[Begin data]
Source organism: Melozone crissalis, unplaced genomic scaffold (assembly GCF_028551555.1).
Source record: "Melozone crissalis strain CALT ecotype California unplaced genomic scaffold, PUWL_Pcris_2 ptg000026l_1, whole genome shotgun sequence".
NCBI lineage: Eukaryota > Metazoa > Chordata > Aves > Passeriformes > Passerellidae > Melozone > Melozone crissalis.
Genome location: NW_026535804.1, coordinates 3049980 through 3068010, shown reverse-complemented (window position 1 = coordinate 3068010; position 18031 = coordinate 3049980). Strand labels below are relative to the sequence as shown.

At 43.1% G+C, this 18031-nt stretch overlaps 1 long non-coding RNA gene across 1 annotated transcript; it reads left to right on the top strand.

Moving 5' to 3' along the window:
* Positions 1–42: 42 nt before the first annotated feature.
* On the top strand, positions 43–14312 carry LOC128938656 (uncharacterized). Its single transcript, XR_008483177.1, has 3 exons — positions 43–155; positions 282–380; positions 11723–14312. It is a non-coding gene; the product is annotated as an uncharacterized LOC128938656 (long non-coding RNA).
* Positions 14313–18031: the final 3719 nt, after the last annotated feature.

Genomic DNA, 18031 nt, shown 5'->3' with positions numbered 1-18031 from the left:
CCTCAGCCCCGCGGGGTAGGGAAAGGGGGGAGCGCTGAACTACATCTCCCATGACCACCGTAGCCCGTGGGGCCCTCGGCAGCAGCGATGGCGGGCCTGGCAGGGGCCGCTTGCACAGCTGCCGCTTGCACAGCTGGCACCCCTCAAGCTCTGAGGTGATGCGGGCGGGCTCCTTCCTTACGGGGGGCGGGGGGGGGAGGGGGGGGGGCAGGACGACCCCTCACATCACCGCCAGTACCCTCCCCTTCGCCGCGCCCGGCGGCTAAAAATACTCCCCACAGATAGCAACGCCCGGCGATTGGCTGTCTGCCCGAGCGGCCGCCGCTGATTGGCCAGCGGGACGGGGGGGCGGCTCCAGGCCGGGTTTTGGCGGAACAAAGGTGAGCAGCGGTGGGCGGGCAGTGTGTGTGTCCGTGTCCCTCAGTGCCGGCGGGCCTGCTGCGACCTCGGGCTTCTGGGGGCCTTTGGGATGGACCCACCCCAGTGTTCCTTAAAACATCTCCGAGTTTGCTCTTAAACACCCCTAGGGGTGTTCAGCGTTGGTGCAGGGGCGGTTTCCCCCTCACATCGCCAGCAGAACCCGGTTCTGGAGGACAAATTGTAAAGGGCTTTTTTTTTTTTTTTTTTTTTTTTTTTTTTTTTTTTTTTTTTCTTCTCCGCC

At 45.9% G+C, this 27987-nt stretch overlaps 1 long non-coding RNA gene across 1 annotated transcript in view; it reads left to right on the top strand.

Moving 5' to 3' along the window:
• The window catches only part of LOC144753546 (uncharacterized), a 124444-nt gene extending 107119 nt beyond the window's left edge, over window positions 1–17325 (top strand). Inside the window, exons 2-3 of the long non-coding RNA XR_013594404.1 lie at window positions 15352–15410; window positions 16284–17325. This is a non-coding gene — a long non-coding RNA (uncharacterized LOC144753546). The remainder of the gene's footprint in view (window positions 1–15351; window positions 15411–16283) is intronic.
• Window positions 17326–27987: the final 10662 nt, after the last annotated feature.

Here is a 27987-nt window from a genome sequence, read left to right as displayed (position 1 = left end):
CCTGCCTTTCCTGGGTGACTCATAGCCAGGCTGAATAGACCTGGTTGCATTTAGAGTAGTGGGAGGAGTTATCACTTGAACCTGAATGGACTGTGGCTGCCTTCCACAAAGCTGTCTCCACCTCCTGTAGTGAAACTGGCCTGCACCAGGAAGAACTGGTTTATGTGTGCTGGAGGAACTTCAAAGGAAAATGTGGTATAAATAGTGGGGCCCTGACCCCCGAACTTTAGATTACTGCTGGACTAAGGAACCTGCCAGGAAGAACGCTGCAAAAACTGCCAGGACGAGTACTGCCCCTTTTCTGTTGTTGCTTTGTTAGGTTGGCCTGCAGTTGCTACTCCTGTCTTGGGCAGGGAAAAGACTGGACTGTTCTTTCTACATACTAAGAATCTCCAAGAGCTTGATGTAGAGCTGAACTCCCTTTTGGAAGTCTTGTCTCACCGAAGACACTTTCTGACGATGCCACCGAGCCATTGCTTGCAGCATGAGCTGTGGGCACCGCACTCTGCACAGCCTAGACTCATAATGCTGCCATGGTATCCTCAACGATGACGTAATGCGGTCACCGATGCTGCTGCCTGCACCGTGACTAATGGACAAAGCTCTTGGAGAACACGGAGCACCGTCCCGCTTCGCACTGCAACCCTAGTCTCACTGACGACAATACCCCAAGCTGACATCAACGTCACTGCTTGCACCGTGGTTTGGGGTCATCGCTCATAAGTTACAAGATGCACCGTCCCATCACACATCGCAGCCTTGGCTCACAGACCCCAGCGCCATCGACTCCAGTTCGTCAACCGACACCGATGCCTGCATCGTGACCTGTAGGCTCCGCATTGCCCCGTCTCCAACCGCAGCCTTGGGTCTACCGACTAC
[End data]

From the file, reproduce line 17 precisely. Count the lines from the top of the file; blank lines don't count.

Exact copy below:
CCTGCCTTTCCTGGGTGACTCATAGCCAGGCTGAATAGACCTGGTTGCATTTAGAGTAGTGGGAGGAGTTATCACTTGAACCTGAATGGACTGTGGCTGCCTTCCACAAAGCTGTCTCCACCTCCTGTAGTGAAACTGGCCTGCACCAGGAAGAACTGGTTTATGTGTGCTGGAGGAACTTCAAAGGAAAATGTGGTATAAATAGTGGGGCCCTGACCCCCGAACTTTAGATTACTGCTGGACTAAGGAACCTGCCAGGAAGAACGCTGCAAAAACTGCCAGGACGAGTACTGCCCCTTTTCTGTTGTTGCTTTGTTAGGTTGGCCTGCAGTTGCTACTCCTGTCTTGGGCAGGGAAAAGACTGGACTGTTCTTTCTACATACTAAGAATCTCCAAGAGCTTGATGTAGAGCTGAACTCCCTTTTGGAAGTCTTGTCTCACCGAAGACACTTTCTGACGATGCCACCGAGCCATTGCTTGCAGCATGAGCTGTGGGCACCGCACTCTGCACAGCCTAGACTCATAATGCTGCCATGGTATCCTCAACGATGACGTAATGCGGTCACCGATGCTGCTGCCTGCACCGTGACTAATGGACAAAGCTCTTGGAGAACACGGAGCACCGTCCCGCTTCGCACTGCAACCCTAGTCTCACTGACGACAATACCCCAAGCTGACATCAACGTCACTGCTTGCACCGTGGTTTGGGGTCATCGCTCATAAGTTACAAGATGCACCGTCCCATCACACATCGCAGCCTTGGCTCACAGACCCCAGCGCCATCGACTCCAGTTCGTCAACCGACACCGATGCCTGCATCGTGACCTGTAGGCTCCGCATTGCCCCGTCTCCAACCGCAGCCTTGGGTCTACCGACTAC